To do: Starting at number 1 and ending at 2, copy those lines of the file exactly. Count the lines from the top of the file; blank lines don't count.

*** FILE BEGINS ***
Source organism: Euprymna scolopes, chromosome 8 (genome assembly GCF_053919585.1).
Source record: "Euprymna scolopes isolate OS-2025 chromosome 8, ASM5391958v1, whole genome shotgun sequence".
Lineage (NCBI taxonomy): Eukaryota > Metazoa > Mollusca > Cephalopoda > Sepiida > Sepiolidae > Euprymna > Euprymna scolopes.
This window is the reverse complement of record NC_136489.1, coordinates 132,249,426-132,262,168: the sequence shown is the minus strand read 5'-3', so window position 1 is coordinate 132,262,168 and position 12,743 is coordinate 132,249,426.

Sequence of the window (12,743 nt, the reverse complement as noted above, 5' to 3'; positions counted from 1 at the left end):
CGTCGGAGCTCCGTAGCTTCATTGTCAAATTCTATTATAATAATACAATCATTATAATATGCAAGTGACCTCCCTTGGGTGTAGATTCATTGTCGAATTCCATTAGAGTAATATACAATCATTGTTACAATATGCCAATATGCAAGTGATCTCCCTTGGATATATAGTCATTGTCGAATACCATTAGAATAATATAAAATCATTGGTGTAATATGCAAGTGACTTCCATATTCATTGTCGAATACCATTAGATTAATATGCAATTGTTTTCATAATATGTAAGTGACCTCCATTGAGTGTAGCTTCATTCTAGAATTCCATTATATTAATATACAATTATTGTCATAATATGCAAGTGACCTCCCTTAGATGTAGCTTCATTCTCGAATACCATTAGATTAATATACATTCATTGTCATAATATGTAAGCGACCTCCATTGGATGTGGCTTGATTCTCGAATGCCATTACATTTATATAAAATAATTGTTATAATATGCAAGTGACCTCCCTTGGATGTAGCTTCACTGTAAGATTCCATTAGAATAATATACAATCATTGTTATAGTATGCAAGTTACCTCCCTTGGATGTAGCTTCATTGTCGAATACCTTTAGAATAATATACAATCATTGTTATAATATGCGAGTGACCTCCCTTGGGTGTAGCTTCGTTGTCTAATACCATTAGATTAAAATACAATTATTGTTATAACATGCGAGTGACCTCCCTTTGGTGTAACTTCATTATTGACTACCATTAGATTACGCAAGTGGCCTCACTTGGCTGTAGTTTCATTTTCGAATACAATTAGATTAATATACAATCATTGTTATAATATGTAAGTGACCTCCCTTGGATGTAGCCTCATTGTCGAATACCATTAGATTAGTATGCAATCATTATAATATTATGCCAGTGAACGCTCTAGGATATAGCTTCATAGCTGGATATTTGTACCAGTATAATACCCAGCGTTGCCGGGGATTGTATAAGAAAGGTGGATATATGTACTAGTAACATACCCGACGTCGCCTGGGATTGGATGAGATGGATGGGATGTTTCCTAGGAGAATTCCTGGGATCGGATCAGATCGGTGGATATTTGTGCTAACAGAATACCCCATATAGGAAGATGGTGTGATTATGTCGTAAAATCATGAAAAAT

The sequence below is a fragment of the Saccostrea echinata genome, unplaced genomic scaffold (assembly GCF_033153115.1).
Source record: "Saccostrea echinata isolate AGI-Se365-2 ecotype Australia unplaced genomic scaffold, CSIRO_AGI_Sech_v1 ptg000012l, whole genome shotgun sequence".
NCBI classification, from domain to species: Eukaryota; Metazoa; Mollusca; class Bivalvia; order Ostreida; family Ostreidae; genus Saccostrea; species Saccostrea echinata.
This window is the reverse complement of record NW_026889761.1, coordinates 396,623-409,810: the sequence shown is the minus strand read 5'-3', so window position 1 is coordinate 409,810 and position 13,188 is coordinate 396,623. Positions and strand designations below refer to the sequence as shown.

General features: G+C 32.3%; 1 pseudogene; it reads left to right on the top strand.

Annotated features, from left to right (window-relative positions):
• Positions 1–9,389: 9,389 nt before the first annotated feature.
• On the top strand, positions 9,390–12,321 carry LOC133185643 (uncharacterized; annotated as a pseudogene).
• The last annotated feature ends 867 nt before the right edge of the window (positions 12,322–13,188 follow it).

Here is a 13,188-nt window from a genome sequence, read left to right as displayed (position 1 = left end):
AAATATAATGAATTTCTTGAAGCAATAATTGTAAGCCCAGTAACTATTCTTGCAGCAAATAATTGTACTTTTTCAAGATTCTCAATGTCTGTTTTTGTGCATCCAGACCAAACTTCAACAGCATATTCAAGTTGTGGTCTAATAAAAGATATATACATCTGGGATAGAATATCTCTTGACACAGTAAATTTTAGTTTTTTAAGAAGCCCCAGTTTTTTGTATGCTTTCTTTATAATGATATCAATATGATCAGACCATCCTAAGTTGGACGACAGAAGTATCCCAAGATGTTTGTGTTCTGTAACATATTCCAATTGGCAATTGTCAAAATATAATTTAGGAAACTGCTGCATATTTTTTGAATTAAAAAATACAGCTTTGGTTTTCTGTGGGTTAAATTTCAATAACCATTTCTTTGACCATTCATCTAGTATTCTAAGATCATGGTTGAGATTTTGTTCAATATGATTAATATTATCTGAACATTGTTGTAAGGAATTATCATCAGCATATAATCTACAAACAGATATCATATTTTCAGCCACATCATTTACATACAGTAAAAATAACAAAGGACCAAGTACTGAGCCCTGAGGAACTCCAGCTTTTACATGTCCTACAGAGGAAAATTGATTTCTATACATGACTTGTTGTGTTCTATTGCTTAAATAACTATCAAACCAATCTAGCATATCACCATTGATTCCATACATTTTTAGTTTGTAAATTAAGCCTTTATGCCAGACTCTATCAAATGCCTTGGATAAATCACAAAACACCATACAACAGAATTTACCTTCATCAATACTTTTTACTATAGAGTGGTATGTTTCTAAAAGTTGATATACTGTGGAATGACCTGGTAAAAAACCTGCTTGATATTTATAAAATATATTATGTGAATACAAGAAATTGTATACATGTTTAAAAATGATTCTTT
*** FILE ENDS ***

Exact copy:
Source organism: Euprymna scolopes, chromosome 8 (genome assembly GCF_053919585.1).
Source record: "Euprymna scolopes isolate OS-2025 chromosome 8, ASM5391958v1, whole genome shotgun sequence".